Wednesday, September 03, 2008

COLUMN: Bureaucracy

Occasionally, I like to pretend that I'm a patient, happy-go-lucky sort of bloke. The kind of guy who the random annoyances and nuisances of life bounce right off like so many super balls. Then, as if on perfect cue, the world does something to remind me just how impatient and pessimistic I really am.

We live in a technological age of convenience and efficiency, yet strangely we still have to wait an hour at the DMV only to discover we've been standing in the wrong line. Microsoft may have opened the doors to the future, but if your Microsoft product breaks, you still have to hold on an indefinite phone call to India for help.

We don't live in a world of technology. We live in a world of bureaucracy. Modern science lets us accomplish new and exciting things, and modern bureaucracy makes sure we accomplish those things in the most backwards, complicated, and inconvenient manner possible.

This week, I got to live the bureaucracy dream first-hand, all thanks to an Egg McMuffin.

I was in the drive-thru last Friday on my way to work. I got my McBreakfast and put my foot on the clutch when I heard a noise like "kerrrrrrr-ack." I tried putting the car in gear but the shifter just flopped around as though entirely unattached (because, I later found out, it was entirely unattached.) I was able to coast the car into a nearby gas station. Little did I know I had just entered the Bureaucracy Zone.

My first call (1) was to the national emergency roadside assistance hotline of my insurance company, who issued a tow after an inquisitory round of questions both important ("Are you hurt?") and pointless ("Now, is Rock Island an actual island? Can you reach it by roadway?" Answer: No. I built my own Volkswagen factory, oil mine, and gas station on my isolated hermitic island, so that I could cruise around its sandy shores in style.)

Then a call to work to explain why I'd be late (2), followed by my favorite mechanic (3): "Could you fix this?" Answer: Nope. Sigh. The dealership (4): "Could you fix this?" Answer: Absolutely -- on Monday. Grr. (5) was an automatic callback from insurance, saying a tow would be there in 30 minutes, followed by the tow company (6) asking questions I had most definitely answered in (1).

(7) & (8) were to the dealership again, ensuring that the car would arrive safely and inquiring if they had loaner cars ("Nope.") Instead, they gave me the number to a rental car place they recommended (9) if I needed a ride for the weekend. (10) was to a different rental car place to see if I could get a better rate (I couldn't.)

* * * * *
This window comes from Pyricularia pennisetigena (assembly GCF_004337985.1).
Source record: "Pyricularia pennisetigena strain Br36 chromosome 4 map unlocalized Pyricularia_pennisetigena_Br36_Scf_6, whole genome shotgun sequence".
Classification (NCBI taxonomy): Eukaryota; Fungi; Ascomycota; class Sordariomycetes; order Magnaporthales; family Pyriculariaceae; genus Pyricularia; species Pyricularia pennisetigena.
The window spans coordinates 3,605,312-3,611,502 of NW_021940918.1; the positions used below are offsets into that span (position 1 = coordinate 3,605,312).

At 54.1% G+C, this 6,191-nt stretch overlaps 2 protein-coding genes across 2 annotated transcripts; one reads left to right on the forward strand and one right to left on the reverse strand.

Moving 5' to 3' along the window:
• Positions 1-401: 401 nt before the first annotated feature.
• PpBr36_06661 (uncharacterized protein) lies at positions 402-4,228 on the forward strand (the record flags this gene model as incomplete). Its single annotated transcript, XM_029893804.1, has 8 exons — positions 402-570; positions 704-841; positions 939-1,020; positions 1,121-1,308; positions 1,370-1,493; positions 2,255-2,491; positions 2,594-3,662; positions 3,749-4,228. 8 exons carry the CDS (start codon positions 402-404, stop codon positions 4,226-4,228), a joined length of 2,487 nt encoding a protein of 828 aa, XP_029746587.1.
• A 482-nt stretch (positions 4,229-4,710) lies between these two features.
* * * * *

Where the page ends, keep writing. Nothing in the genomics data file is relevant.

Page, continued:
(11) was a much-needed sanity break call to my mom to whine, who nodded appropriately and told me everything would be okay, which is all I really wanted to hear in the first place. (12) was back to the original rental car place, who told me they'd be glad to rent me a car provided I had a major credit card. Uh oh. I did, but it was maxed out. Maybe the bank (13) would extend my credit? ("Nope.") So I call the rental car company (9, 12, and now 14) back.

Would a debit card work? Sure, I'm told -- all I need to do is provide them a current phone bill (15), cable bill (16), and power bill (17) proving I was in good standing. Three faxes later I am good to go, so I call (9, 12, 14, and now 18) back to arrange for my car.

This was a place whose motto may or may not be "We'll pick you up" who then told me that absolutely under no circumstances could they pick me up. Instead, they referred me to their Moline branch (19).

Rob at the Moline branch told me he'd gladly pick me up -- if only they had any cars, which they did NOT. So he refers me back to (9, 12, 14, 18, and now 20.) They reiterate that they cannot pick me up, as they are in Iowa and I am in Illinois and apparantly some kind of unknown yet powerful cosmic rental-car-prohibiting barrier field exists across the Mississippi River. I call Rob (19) back (21) who tells me that (9, 12, 14, 18, & 20) are crazy and that he'd pull strings and take care of me.

Which eventually he did, and I publicly thank him and the whole staff at Moline's Enterprise Rent-a-Car for helping me out of a big bind. Rather than pick me up, they even brought the rental car down to me at work, which was above and beyond the call of duty. Of course, looking my gift horse in the mouth, I had asked for an economy car and was instead greeted by a white 2008 Crown Victoria, which is economical only when compared to a Princess Cruiseliner, which coincidentally is exactly what it feels like to move from a Beetle to a Crown Vic.

Still, part of me digs this beast of a car. It rides like a cloud, people think I'm an unmarked cop, and best of all, I can play CD's via a button on the steering wheel and that's pretty sweet. So I'm not in a huge hurry to give it back, despite the off-shore oil drilling I'm causing just by cruising this yacht of a grandpa car around the QCA. In a way, though, it's sweet payback for Shell Oil, considering I made (1) (2) (3) (4) (5) (6) and (7) from one of their company phones.

So wish me luck, dear readers. In the coming days, I'll need to return my rental and pick up my Beetle, and my only goal is to do it in fewer than 21 phone calls.

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